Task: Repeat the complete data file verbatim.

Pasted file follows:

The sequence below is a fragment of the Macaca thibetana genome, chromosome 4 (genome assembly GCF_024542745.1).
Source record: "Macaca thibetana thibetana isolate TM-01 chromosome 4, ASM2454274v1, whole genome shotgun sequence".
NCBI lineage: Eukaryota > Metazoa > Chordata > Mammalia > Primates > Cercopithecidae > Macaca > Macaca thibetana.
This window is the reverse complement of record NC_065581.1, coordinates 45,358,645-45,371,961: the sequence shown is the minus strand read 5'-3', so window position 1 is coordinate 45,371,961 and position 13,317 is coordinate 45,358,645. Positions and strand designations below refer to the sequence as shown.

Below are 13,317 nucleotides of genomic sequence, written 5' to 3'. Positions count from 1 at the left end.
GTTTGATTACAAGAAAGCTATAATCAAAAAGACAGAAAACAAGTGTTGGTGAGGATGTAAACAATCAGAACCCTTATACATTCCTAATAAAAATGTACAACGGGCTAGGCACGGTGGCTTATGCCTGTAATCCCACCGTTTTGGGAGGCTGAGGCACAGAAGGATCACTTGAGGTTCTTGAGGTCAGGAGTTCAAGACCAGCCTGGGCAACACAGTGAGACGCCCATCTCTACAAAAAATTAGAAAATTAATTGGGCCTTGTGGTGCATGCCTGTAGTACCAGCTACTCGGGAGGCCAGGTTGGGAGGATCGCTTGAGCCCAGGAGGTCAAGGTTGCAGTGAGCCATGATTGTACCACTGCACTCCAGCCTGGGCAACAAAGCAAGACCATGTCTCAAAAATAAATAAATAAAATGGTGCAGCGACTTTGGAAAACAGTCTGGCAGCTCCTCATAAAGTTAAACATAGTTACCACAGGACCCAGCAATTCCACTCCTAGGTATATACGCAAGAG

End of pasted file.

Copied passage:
The sequence below is a fragment of the Macaca thibetana genome, chromosome 4 (genome assembly GCF_024542745.1).
Source record: "Macaca thibetana thibetana isolate TM-01 chromosome 4, ASM2454274v1, whole genome shotgun sequence".
NCBI lineage: Eukaryota > Metazoa > Chordata > Mammalia > Primates > Cercopithecidae > Macaca > Macaca thibetana.
This window is the reverse complement of record NC_065581.1, coordinates 45,358,645-45,371,961: the sequence shown is the minus strand read 5'-3', so window position 1 is coordinate 45,371,961 and position 13,317 is coordinate 45,358,645. Positions and strand designations below refer to the sequence as shown.

Below are 13,317 nucleotides of genomic sequence, written 5' to 3'. Positions count from 1 at the left end.
GTTTGATTACAAGAAAGCTATAATCAAAAAGACAGAAAACAAGTGTTGGTGAGGATGTAAACAATCAGAACCCTTATACATTCCTAATAAAAATGTACAACGGGCTAGGCACGGTGGCTTATGCCTGTAATCCCACCGTTTTGGGAGGCTGAGGCACAGAAGGATCACTTGAGGTTCTTGAGGTCAGGAGTTCAAGACCAGCCTGGGCAACACAGTGAGACGCCCATCTCTACAAAAAATTAGAAAATTAATTGGGCCTTGTGGTGCATGCCTGTAGTACCAGCTACTCGGGAGGCCAGGTTGGGAGGATCGCTTGAGCCCAGGAGGTCAAGGTTGCAGTGAGCCATGATTGTACCACTGCACTCCAGCCTGGGCAACAAAGCAAGACCATGTCTCAAAAATAAATAAATAAAATGGTGCAGCGACTTTGGAAAACAGTCTGGCAGCTCCTCATAAAGTTAAACATAGTTACCACAGGACCCAGCAATTCCACTCCTAGGTATATACGCAAGAG